This is my first post. Please be gentle if in ignorance I violate accepted norms... I did spend significant time in the FAQs. ;-)
Until recently my knowledge of XSLT was enough for my simple, straightforward needs. But a more advanced requirement sent me to reference material when "just trying stuff" didn't work. It was actually fun starting over at the beginning. I initially learned XSLT in the middle of deadline pressure and in 20/20 hindsight "working" was clearly more important than "understanding."
I was surprised to read on page 33 of Michael Kay's book that XSLT has its roots in Scheme. Wikipedia says,
Scheme is one of the two main dialects of the programming language Lisp.
Maybe I know (or will soon know) more about functional programming than I thought I did. Searching SO for posts like Is XSLT a functional programming language? and following its working links show there are several opinions whether or not XSTL is a functional language. From the post Which functional programming language should I choose as first functional programming language? I got the advice to learn F# first because I come from .NET and I like to get to useful programs quickly.
My first question is, if someone knows XSLT 2.0 very well, how much of a "real" functional programming language such as F#, Lisp or Haskell does the person already know before learning F#, Lisp or Haskell? For purposes of discussion assume a person who "Knows XSLT 2.0 very well" learns very few new concepts the first time she reads the XSLT Cookbook. Instead her reaction to unfamiliar information is, "Of course that's a good way to do that. I should have thought of that!"
The second question is, are there parts of XSLT 2.0 / XPATH 2.0 I should make sure I understand very well to make learning F# / Lisp / Haskell easier?
Third, are there parts of XSLT that are best ignored if one plans to eventually learn F# / Lisp / Haskell / etc.? That is, does XSLT have concepts analogous to GOTO, ALTER and ON ERROR RESUME NEXT that are not appropriate in "real" functional programming languages?
Brief answers are fine because learning a functional programming language is an unscheduled future project for me. Thanks!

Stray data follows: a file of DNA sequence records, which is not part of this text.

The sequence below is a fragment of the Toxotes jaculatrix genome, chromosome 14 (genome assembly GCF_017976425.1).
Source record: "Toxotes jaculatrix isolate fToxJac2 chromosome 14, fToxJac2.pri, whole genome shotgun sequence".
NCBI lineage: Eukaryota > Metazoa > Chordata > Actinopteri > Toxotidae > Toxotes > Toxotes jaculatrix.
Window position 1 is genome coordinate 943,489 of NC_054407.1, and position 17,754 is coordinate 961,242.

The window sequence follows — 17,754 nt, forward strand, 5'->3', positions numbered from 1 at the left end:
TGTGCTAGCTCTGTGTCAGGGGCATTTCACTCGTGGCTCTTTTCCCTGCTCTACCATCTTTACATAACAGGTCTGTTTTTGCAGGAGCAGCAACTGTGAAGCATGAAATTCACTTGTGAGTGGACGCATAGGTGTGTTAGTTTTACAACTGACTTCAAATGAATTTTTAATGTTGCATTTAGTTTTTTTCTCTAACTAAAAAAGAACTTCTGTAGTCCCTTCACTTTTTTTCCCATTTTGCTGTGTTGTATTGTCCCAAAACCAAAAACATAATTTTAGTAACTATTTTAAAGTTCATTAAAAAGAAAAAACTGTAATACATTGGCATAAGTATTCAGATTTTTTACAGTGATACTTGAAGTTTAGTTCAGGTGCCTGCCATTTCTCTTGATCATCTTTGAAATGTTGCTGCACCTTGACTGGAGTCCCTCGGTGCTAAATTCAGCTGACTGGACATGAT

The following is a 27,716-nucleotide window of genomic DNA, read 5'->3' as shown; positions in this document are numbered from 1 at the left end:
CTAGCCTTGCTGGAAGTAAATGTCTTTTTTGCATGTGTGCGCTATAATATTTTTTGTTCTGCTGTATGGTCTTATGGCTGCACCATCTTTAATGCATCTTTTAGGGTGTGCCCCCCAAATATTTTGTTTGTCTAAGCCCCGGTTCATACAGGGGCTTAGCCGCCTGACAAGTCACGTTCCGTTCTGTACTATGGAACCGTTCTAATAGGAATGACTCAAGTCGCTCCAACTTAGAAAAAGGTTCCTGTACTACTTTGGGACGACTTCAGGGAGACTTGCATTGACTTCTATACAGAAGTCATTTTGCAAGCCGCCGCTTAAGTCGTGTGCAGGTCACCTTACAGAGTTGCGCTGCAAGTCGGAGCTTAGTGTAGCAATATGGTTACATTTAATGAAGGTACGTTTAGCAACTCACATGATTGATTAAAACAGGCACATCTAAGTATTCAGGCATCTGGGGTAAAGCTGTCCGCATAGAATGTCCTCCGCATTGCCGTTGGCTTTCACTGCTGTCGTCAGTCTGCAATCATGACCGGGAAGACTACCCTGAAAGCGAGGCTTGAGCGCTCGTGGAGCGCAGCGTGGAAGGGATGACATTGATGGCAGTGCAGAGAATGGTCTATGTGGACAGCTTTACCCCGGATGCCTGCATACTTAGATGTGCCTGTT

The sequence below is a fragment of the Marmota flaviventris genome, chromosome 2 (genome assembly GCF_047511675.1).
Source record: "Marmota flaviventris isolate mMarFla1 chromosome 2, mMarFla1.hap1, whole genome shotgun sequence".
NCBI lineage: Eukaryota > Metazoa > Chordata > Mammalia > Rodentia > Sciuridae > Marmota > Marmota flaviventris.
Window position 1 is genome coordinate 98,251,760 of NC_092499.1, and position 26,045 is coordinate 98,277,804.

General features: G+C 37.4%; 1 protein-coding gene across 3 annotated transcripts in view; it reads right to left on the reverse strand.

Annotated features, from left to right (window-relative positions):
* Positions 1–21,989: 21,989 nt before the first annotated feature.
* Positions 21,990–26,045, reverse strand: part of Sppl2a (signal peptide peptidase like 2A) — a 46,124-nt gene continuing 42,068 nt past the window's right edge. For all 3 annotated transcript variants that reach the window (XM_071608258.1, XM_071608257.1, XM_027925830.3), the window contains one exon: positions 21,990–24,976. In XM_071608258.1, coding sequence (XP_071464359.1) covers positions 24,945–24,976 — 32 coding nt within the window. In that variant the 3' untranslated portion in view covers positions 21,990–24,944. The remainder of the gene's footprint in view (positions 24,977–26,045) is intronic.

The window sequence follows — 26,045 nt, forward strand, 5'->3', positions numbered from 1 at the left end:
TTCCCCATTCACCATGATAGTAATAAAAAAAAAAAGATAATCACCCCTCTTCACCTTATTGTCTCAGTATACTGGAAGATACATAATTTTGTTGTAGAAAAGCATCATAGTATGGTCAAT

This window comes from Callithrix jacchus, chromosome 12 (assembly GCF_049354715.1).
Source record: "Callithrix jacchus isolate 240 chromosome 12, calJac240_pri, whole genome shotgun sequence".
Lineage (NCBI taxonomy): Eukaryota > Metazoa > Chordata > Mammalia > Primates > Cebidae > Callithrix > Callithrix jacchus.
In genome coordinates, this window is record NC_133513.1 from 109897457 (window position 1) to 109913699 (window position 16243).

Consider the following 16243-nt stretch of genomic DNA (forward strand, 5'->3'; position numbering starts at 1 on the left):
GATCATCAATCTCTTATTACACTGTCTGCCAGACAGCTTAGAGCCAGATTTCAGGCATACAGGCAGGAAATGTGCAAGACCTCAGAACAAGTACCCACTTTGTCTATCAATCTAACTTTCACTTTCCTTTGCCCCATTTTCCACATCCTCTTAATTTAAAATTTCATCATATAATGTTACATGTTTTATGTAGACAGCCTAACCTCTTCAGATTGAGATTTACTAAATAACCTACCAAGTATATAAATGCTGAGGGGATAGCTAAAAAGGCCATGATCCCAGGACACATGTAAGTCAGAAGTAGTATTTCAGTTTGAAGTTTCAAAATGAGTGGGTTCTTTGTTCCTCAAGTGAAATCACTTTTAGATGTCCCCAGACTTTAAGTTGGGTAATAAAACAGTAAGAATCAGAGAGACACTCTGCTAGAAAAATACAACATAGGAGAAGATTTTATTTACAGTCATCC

P.S. Several hyperlinks removed for lack of reputation. Drat! ;-)
My advice would be not to lean too heavily on XSLT when you are learning your
first second functional language. Here's what I'm thinking:
There are now a great many good "on-ramps" to various functional languages that don't presume previous knowledge and experience. If your XSLT experience enables you to travel faster up the on-ramp, we're all surprised and pleased, but it's not necessary.
Functional programmers care a lot about syntax. XSLT programmers are forced to use XML syntax. There is therefore a big cap in community norms and values between the two communities.
The typical functional language is not only functional, but has something special it cares about, which gives the language its own unique flavor. Some examples (in alphabetical order):
There's plenty of material on SO and elsewhere about picking a functional language to learn; if you like, you can see what one polyglot functional programmer thinks. Pick a language—any language—and sit back, get to work, and enjoy the flight!
Wikipedia backs me up on this one:
As a language, XSLT is influenced by functional languages, and by text-based pattern matching languages like SNOBOL and awk. Its most direct predecessor was ISO DSSSL, a language that performed the same function for full SGML that XSLT performs for XML. Many of the standards committee that developed XSLT had previously worked on DSSSL, including James Clark. XSLT can also be considered Turing-complete template processor.
In other words, it borrows a lot from functional languages, but also borrows from templating languages like awk and SGML. So yes, it's a functional language, in the same not-entirely-obvious way that C++ templates are a functional language. But there's no easily-mapped line from learning XSLT to Scheme or Haskell.
Also, don't underestimate how different functional languages can be from each other. Lisp and Scheme are both so loosely typed as to feel essentially typeless. I think of these languages as being like the Mandarin Chinese of programming languages, with an essentially fluid, context-based syntax. Haskell, on the other hand, is so strongly typed that it confuses even experienced programmers. It also reaches beyond its lambda-calculus roots to borrow concepts from abstract algebra and Category theory, making it a bit mind-boggling to learn for non-math types.
But none of this is meant to discourage you. By all means, learn a functional language. They will change your approach to programming in ways you'd never suspect.
I'm not quite as qualified as I'm sure some answerers will be. I have used Haskell, Scheme, and XSLT, though I learned them in the opposite order -- Scheme, then Haskell, and then using XSLT for basic stuff. I found that the thinking processes I learned using Scheme and later Haskell definitely helped me understand the high level concepts of XSLT programming. All the details, of course, still had to be dredged from reference guides and such.
I imagine that you'll find the same effect in reverse.
(I also found that XSLT, like other programming-languages-in-XML, is a painful way to process an XML file, and that just writing a script in Python was easier, faster, and more flexible).
I believe XSLT is in fact a good first pure functional language: http://blogs.msdn.com/ashleyf/archive/2007/04/11/xslt-a-pure-functional-language.aspx